The FBI Agent, the Retired Colonel, and the Anarchists.

Posted by CODEPINK Staff


<br />


I'm cross-posting this from over at Feministing, where I'll also be blogging for the week.

It's like a joke here in St. Paul—but one that's not terribly funny. What does it take to get whistle-blower and former FBI agent Anne O’Hare McCormick, retired Army Colonel Ann Wright, and a roomful of dirty anarchists together in an unkempt rec room that, until a few hours ago, was locked on specious charges of fire-code violation? Not much, it turns out.

At about 9 p.m. on August 29th, several fully armed police officers used a battering ram to force their way into the re-worked institutional building now known as the RNC Welcoming Committee’s Convergence Space, threw by some accounts 30, by others 60, activists of all ages—from the pee-in-their-pants-young to the health-issue old—to the floor, handcuffed them, and detained them for two hours, busting in with battering rams and confiscating personal computer equipment on their way out.

Rebekah, a 15-year old from Madison, WI, was there. She spent two and a half hours laying on the floor facedown before officers noticed her and released her—clearly having forgotten about her (and her status as a minor). It’s actually not legal, she knows, to set her free her unless she’s released into the custody of her parents, but they didn’t care: there’s some question too about whether or not they should have raided the building without a warrant, shoved loaded guns in the faces of minors, photographed everyone present, and handcuffed and intimidated young children in the first place, so there’s some grey area here.

What had she been dong when the raids hit? “I was coloring this,” she gestures to a picture she’s finishing up, a glittery pink and purple thing with elephants and flowery handwriting. “Reclaim the elephant,” it says. There are also sunflowers. It’s very cute.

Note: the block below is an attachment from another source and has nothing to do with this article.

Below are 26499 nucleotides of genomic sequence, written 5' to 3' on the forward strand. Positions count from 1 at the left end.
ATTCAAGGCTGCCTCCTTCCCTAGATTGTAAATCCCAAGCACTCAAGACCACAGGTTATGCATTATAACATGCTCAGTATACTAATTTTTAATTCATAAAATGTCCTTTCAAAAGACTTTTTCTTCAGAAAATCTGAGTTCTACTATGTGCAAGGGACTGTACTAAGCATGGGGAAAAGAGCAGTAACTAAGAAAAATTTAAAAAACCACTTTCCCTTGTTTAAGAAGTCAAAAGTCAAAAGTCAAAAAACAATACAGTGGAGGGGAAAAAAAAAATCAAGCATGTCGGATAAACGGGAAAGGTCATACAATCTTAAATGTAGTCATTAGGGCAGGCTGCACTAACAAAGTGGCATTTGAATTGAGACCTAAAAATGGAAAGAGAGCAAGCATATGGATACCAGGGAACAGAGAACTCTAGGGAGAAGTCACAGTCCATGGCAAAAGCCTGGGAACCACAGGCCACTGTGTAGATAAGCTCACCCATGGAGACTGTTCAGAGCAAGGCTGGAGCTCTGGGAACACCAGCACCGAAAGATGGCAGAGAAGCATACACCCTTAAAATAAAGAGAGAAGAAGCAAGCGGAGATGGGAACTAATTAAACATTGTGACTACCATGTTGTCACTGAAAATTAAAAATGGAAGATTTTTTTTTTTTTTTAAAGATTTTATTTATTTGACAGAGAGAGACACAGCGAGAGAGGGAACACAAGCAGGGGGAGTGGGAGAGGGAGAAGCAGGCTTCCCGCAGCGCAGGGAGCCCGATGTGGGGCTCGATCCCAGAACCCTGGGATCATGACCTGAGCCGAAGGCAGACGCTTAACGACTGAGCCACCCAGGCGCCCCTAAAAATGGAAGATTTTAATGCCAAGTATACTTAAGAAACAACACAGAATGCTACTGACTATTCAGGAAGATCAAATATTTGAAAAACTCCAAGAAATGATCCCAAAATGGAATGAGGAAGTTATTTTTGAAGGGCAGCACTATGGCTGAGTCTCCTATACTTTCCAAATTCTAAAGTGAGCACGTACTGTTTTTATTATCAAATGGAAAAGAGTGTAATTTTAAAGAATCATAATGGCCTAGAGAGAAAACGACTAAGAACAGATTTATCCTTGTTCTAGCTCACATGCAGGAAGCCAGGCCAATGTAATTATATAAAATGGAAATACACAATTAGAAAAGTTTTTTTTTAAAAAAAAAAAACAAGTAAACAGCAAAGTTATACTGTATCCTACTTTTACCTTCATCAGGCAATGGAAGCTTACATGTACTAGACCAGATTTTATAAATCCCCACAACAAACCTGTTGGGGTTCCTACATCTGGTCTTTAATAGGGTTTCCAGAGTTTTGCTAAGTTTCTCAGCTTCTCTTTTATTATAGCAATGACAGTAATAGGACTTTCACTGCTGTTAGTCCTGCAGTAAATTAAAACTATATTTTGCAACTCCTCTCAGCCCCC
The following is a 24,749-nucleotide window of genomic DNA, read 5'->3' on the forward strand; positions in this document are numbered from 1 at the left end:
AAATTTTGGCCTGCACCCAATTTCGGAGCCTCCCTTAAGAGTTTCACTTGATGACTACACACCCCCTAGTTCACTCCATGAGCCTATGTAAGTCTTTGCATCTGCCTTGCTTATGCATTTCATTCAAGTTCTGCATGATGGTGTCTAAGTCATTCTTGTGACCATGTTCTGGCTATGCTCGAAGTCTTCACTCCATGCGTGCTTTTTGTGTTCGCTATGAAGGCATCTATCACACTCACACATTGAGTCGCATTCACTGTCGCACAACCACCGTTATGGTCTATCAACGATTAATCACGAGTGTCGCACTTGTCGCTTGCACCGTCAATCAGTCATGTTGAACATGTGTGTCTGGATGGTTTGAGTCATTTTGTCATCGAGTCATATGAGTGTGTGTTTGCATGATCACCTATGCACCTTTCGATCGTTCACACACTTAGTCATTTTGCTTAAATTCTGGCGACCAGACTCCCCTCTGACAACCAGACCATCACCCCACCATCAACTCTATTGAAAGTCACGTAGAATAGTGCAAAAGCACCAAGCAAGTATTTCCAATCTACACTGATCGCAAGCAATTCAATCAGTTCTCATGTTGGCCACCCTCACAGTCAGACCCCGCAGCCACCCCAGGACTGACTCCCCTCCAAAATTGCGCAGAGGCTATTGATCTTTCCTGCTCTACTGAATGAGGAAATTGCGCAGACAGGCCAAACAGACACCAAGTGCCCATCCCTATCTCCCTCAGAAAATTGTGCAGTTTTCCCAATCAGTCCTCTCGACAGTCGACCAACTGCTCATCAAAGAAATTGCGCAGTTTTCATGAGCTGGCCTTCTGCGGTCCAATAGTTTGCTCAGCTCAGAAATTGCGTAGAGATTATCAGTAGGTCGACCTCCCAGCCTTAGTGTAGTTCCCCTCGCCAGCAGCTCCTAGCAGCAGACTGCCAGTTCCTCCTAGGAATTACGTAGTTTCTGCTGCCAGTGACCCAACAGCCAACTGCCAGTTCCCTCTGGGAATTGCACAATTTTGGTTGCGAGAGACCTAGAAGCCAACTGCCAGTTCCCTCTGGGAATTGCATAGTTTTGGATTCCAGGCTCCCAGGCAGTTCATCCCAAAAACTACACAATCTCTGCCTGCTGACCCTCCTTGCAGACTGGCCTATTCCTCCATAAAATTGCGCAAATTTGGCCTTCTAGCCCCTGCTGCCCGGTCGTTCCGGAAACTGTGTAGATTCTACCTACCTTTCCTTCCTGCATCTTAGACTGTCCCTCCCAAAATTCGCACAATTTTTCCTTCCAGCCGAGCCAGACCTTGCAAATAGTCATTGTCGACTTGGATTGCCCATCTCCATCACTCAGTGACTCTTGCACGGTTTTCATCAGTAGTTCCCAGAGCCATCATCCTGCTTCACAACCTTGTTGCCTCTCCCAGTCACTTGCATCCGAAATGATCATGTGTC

<br />


She’s dedicating it to other survivors of the Convergence Space raids.

Another woman perhaps in her 60s, a teacher, was cuffed for slightly less time, two hours, and describes the two waves of officials that stormed into the building: first sherrifs, then police. She and some friends—one a very young boy—were upstairs watching a movie. Surplus: Terrorized into Being Consumers. When the police confiscated the DVD player, they also stole her movie.

Even the convenience store worker, Gina, that worked down the road was caught in the raid. Just driving the two blocks from the SuperAmerica past the Convergence Space to her home had a cop pulling her over and searching her vehicle.

“I was wearing my uniform,” she told me. She didn’t look like an anarchist. No way. Just a SuperAmerica worker.

“I told them, I’m graduating from the police academy in two weeks. So, where is your warrant for searching my vehicle? I don’t consent to this.”


[caption id="attachment_306" align="aligncenter" width="300" caption=" "]<br />This afternoon, the former Colonel and FBI agent and all the scruffy losers I adore were all converging on the reopening of the Convergence Space, and activists of all sorts had gathered to rally press and support and bystanders. The press conference lasted about half an hour. 

As David Bickens, father of arrestee and RNC organizer Marjorie Bickens—still in detention as of publication—claimed, “My daughter was arrested for her commitment to peace and justice.”

One of the press conference organizers received updates as to new arrests and detainments—some police are claiming that, given the weekend and the holiday, arresting people now means they can be held for 36 hours without being charged, which would put us at, what, Tuesday night? Halfway through the conference—as they unfolded. By the end of the press conference, she’d received notice that 12 more activists had been detained.






One group of activists, all employed by the extremely legit-sounding Organic Consumers Association on their way to the press conference, witnessed on the way a group of young people in a white van being pulled over by undercover cops, who forced the crew out of the van and demanded they walk backwards down the sidewalk. Alexis Baden-Mayer happened to be standing nearby.

“Get out of the line of fire or we’ll shoot you,” the cops told her.

So what does it take to have an entire city—a traditionally progressive blue collar one, but drifting toward the conservative of late—and the majority its intellectuals, activists, attorneys, youth, and educators up in arms? Excessive, illegal police brutality, clearly intended to scare the masses away from their first amendment-guaranteed right to freedom of speech.

Be the first to comment

Please check your e-mail for a link to activate your account.